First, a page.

Austin now has better control of COVID-19 than any other large Texas city

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A woman on a scooter passes a coronavirus-related mural that has been painted on closed businesses in Austin, Texas, Friday, April 17, 2020. Austin remains under stay-at-home orders due to the COVID-19 outbreak except for essential personal. (AP Photo/Eric Gay)

AUSTIN (KXAN) — Austin appears to be making progress in its fight to better handle the coronavirus pandemic. Travis County is the fifth largest county in Texas but currently has just the 15th most active cases. It even has fewer cases locally than Hays County.

Texas counties with the most active cases of COVID-19 as of July 26

COUNTYACTIVE CASES
1. Harris40,816
2. Dallas15,900
3. Tarrant12,277
4. Bexar8,008
5. Hidalgo7,423
6. Galveston5,070
7. Nueces4,859
8. Cameron4,454
9. Webb3,599
10. Fort Bend3,565
11. El Paso3,274
12. Hays2,977
13. Montgomery2,797
14. Denton2,592
15. Travis2,435

As of July 26, Travis County has 2,435 active cases. According to data from Austin Public Health, that’s the fewest number of sustained active cases since June 28. That was one day after Dr. Deborah Birx, the White House coronavirus response coordinator, warned that the Austin metro had the highest 7-day positivity rate of any metro area in the country.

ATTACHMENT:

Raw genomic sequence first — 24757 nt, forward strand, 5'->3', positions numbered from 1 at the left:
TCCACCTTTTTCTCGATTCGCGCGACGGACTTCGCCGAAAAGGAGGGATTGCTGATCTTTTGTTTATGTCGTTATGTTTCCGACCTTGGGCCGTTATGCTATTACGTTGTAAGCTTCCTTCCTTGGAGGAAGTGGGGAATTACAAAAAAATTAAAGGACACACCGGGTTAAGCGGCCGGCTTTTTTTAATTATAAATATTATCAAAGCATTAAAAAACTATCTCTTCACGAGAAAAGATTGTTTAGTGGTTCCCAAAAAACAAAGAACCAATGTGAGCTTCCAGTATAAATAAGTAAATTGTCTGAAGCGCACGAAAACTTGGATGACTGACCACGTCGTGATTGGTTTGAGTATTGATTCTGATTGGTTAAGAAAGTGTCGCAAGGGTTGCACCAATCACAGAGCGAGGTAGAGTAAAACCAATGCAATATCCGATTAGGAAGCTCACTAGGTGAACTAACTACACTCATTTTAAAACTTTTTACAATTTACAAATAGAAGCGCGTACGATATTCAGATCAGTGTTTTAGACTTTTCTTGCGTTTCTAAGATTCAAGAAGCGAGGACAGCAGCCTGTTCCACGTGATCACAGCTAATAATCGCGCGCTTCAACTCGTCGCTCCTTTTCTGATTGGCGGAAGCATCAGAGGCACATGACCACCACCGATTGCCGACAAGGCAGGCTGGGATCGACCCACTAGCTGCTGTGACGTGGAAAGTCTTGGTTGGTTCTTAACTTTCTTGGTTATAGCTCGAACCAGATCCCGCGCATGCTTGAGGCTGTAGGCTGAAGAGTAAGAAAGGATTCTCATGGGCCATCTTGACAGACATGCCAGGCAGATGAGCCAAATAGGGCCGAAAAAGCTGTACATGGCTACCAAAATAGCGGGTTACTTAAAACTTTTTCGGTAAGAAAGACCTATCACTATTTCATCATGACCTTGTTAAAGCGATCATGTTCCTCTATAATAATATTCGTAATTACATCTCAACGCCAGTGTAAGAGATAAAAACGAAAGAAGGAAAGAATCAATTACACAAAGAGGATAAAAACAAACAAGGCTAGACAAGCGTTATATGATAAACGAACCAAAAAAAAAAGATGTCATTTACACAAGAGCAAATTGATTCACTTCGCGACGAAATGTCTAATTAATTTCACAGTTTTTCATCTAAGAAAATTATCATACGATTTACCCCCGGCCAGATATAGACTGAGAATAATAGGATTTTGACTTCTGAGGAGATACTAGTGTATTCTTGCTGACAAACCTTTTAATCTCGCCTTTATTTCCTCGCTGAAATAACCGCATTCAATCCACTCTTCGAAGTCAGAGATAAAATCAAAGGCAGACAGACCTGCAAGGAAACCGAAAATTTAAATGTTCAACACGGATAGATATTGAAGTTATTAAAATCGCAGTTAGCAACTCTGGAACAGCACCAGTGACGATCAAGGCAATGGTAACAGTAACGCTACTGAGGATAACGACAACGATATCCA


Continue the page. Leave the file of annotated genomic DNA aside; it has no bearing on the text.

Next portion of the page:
Cases soon soared. So did hospitalizations and deaths.

But since July 15, the 7-day average for new cases has steadily fallen, and so too has the number of active cases. Sunday, Travis County had its lowest daily total of new COVID-19 cases since June 12.

The rest of the state has not been as fortunate.

Harris County has 16 times as many cases as Travis County. Dallas (six times), Tarrant (five times), and Bexar (three times) counties also have exponentially more cases than the Austin area.

And the Rio Grande Valley has seen a surge so significant, its four-county area has more than 25,000 cases, and its hospitals are running out of room.

A University of North Texas study found that the mandatory face mask order by Gov. Greg Abbott has helped slow the spread of COVID-19, a study Abbott cited in a TV interview last week.

“A study came out showing that in areas where people do adopt the practice of wearing a face mask, it does reduce the transmission, it does reduce the people who are contracting COVID-19,” Abbott said.

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